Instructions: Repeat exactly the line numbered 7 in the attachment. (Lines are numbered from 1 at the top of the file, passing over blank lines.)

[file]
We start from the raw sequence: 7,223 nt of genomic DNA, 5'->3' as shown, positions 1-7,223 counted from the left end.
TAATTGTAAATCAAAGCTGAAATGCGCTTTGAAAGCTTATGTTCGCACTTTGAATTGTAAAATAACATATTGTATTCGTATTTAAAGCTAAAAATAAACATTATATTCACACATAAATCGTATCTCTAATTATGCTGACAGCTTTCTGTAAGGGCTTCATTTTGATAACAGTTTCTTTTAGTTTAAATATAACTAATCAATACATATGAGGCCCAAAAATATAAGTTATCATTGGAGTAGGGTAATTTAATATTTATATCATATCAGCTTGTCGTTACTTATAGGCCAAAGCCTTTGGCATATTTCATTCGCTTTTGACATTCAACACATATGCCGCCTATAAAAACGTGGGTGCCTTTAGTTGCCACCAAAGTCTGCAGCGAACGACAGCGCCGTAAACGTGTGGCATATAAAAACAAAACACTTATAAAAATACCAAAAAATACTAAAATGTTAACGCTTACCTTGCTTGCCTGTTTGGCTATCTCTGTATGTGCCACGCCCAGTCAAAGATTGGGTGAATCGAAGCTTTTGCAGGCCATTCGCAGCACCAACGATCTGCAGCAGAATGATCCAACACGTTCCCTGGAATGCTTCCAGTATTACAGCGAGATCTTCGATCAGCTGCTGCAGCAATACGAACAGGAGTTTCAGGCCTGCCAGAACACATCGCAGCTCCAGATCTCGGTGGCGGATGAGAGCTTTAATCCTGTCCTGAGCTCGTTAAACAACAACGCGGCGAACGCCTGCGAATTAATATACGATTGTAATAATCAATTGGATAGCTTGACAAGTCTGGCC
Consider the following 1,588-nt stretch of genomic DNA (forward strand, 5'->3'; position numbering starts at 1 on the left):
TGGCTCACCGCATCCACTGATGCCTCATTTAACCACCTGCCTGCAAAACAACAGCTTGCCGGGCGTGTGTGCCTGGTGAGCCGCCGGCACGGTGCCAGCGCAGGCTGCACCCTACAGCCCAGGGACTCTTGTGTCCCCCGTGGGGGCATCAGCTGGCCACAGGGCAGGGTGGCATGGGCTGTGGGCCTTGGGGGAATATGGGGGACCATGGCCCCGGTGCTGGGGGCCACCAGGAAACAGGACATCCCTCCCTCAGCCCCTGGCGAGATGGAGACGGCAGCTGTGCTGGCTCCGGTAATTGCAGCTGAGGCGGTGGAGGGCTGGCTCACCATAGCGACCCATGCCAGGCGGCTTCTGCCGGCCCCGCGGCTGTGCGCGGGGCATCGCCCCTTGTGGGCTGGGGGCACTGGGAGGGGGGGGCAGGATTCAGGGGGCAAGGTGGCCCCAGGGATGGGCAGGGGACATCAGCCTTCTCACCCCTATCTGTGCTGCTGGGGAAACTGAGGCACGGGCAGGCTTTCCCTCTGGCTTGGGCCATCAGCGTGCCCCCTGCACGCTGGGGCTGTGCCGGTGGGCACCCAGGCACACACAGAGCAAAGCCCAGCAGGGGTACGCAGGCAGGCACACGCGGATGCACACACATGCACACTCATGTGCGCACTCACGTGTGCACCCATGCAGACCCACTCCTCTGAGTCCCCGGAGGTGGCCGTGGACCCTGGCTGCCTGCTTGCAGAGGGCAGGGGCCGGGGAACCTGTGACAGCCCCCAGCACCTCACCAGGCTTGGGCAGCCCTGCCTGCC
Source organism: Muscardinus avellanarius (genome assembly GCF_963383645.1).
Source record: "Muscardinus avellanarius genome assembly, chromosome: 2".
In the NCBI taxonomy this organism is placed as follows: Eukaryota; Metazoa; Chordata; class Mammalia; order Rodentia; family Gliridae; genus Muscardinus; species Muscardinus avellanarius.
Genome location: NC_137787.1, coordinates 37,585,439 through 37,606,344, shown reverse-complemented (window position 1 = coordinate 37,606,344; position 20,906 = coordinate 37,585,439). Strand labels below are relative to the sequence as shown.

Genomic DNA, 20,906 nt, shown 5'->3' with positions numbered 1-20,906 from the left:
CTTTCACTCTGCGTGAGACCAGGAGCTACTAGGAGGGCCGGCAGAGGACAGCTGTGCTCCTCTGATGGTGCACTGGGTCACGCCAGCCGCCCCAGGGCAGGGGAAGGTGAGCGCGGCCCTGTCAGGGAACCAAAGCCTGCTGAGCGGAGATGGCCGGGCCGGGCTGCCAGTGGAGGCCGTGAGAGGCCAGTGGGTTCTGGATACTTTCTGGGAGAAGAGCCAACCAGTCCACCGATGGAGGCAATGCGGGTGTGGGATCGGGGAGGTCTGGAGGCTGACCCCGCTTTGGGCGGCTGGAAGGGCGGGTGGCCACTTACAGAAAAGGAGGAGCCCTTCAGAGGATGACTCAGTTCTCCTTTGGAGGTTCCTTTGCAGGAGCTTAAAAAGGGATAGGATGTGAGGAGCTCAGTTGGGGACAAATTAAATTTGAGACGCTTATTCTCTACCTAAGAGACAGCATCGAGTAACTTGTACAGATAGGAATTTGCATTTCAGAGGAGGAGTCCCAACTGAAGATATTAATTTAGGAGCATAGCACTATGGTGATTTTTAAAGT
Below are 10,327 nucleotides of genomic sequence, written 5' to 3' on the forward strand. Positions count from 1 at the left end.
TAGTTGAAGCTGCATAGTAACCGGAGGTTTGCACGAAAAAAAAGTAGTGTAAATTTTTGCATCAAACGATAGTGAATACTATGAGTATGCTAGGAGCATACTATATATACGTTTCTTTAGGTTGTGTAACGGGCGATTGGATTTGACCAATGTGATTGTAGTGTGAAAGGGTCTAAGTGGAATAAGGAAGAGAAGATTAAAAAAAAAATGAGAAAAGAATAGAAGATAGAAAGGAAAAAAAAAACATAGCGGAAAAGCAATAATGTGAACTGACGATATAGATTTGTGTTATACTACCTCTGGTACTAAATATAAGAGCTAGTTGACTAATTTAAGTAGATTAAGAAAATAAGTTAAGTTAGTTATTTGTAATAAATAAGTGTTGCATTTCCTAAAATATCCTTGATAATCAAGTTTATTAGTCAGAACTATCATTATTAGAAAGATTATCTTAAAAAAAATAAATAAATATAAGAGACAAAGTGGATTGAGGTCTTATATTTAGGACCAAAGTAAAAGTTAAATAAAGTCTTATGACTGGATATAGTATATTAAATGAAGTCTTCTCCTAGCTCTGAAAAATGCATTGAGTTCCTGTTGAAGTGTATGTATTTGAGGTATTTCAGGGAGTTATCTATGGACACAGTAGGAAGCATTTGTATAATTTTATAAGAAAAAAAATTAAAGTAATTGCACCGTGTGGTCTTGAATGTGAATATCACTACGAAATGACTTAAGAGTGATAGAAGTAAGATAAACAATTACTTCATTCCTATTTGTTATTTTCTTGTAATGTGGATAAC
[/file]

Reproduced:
In the NCBI taxonomy this organism is placed as follows: Eukaryota; Metazoa; Chordata; class Mammalia; order Rodentia; family Gliridae; genus Muscardinus; species Muscardinus avellanarius.